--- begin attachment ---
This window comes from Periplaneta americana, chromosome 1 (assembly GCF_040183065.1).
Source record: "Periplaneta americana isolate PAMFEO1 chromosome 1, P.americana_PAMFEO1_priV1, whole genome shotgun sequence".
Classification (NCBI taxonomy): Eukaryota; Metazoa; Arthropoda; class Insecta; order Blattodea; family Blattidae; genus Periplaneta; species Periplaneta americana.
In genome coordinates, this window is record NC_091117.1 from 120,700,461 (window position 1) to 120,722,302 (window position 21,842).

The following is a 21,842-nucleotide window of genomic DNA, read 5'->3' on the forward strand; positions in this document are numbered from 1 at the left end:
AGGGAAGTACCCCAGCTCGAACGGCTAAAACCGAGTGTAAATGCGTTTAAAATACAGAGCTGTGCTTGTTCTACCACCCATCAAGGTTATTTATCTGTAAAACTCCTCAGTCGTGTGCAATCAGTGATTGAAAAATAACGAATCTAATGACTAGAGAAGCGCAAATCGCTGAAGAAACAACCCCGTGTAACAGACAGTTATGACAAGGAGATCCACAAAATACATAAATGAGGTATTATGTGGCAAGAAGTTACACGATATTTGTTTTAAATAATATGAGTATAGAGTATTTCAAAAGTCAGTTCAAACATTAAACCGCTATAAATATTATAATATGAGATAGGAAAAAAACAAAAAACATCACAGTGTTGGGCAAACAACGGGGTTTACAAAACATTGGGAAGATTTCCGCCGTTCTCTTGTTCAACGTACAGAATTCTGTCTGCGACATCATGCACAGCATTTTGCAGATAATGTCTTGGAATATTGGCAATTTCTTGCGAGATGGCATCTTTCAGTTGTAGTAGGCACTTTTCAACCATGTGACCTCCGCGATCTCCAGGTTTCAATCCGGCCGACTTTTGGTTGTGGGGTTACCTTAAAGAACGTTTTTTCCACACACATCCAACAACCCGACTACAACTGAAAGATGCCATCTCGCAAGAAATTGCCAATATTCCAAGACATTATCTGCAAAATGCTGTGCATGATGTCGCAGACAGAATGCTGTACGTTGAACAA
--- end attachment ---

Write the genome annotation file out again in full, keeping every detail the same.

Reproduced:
This window comes from Periplaneta americana, chromosome 1 (assembly GCF_040183065.1).
Source record: "Periplaneta americana isolate PAMFEO1 chromosome 1, P.americana_PAMFEO1_priV1, whole genome shotgun sequence".
Classification (NCBI taxonomy): Eukaryota; Metazoa; Arthropoda; class Insecta; order Blattodea; family Blattidae; genus Periplaneta; species Periplaneta americana.
In genome coordinates, this window is record NC_091117.1 from 120,700,461 (window position 1) to 120,722,302 (window position 21,842).

The following is a 21,842-nucleotide window of genomic DNA, read 5'->3' on the forward strand; positions in this document are numbered from 1 at the left end:
AGGGAAGTACCCCAGCTCGAACGGCTAAAACCGAGTGTAAATGCGTTTAAAATACAGAGCTGTGCTTGTTCTACCACCCATCAAGGTTATTTATCTGTAAAACTCCTCAGTCGTGTGCAATCAGTGATTGAAAAATAACGAATCTAATGACTAGAGAAGCGCAAATCGCTGAAGAAACAACCCCGTGTAACAGACAGTTATGACAAGGAGATCCACAAAATACATAAATGAGGTATTATGTGGCAAGAAGTTACACGATATTTGTTTTAAATAATATGAGTATAGAGTATTTCAAAAGTCAGTTCAAACATTAAACCGCTATAAATATTATAATATGAGATAGGAAAAAAACAAAAAACATCACAGTGTTGGGCAAACAACGGGGTTTACAAAACATTGGGAAGATTTCCGCCGTTCTCTTGTTCAACGTACAGAATTCTGTCTGCGACATCATGCACAGCATTTTGCAGATAATGTCTTGGAATATTGGCAATTTCTTGCGAGATGGCATCTTTCAGTTGTAGTAGGCACTTTTCAACCATGTGACCTCCGCGATCTCCAGGTTTCAATCCGGCCGACTTTTGGTTGTGGGGTTACCTTAAAGAACGTTTTTTCCACACACATCCAACAACCCGACTACAACTGAAAGATGCCATCTCGCAAGAAATTGCCAATATTCCAAGACATTATCTGCAAAATGCTGTGCATGATGTCGCAGACAGAATGCTGTACGTTGAACAA